However, on the flip side, plenty of users didn’t like this tool at all:

Feels kinda cheap, not very easy to use. Eh.

Amazon Reviewer Ai

Some were even blunter about it.

This tool is a waste of money and false advertisement. The blades aren’t sharp. The tools aren’t strong what so ever. Using this weak tool could cause injury to the operator. I wouldn’t recommend it to anyone. I would go as far to say stay away from it!

Amazon Reviewer Lazy J.

Good and bad comments aside, there were a few slightly puzzling reviews too. For example, this reviewer actually liked the knife blade:

Love that you can get a decent knife for under 10$.

Amazon Reviewer Mike

That’s pretty weird, as we — and tons of others who tried it — hated this blade. But to each his or her own, right?

Bottom Line: Is the Fangfo Multi-Tool Worth It?

We think the Fangfo makes the most sense for nature lovers who’re looking for a backup multi-tool or one to stick in a glove box or fishing bag. It’s a pretty good solution for these kinds of scenarios.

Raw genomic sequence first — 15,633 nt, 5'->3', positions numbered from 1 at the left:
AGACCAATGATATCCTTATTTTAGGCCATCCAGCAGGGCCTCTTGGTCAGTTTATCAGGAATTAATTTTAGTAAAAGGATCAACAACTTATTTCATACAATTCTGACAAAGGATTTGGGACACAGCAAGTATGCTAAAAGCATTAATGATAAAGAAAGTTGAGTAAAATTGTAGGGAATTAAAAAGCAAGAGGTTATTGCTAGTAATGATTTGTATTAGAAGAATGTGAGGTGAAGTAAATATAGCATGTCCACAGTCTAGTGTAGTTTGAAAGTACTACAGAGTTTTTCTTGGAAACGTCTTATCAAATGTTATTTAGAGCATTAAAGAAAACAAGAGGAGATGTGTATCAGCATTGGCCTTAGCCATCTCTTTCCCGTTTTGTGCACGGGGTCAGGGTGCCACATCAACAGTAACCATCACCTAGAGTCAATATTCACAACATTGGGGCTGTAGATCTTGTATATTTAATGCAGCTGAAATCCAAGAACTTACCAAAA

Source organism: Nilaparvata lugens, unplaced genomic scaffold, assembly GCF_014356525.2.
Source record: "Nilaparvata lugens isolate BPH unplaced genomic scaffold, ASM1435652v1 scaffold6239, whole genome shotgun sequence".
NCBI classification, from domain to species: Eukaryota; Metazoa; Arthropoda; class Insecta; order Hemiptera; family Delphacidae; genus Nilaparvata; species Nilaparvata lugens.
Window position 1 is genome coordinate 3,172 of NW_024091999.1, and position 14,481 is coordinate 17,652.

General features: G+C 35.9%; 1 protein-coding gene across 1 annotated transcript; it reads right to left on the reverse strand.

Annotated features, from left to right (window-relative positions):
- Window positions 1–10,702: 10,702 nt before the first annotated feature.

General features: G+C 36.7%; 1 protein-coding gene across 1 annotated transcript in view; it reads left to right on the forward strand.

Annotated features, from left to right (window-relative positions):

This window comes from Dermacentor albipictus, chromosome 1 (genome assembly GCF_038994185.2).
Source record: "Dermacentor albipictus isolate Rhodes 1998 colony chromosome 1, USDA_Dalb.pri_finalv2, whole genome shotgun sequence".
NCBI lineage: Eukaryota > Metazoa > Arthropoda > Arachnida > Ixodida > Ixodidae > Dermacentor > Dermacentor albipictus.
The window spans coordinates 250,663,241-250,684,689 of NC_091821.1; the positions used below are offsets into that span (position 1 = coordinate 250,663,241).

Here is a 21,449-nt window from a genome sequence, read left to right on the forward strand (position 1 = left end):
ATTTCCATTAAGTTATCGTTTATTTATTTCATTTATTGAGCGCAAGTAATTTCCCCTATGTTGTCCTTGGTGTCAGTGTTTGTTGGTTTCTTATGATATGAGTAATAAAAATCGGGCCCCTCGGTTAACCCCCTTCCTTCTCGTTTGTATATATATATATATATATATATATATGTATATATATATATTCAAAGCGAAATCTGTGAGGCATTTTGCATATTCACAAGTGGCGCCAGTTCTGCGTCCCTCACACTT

But if you need a primary multi-tool that’s affordable, we’d recommend going with the BIBURY Multi-Tool or perhaps a keychain-sized multi-tool, such as the Gerber Dime.

We’d say the same thing for anyone who intends to use a multi-tool frequently — opening this thing to access the tools (which probably won’t hold up to repeated use anyway) is going to get real old, real fast.

Best Budget-Friendly Camping Multi-Tool (Runner Up)

***

Now that you’ve read about our experiences with the Fangfo 14-1 Multi-Tool, we’d love to hear about yours! Have you tried it? Would you buy it again? What do you think those weird metal handle strips are for?

Let us know in the comments below!

Footsteps in the Forest is reader-supported. When you purchase products via links on our site, we may receive a small commission.

Related Articles

Subscribe to Our Newsletter

Newest Articles

Leave a Reply

Your email address will not be published. Required fields are marked *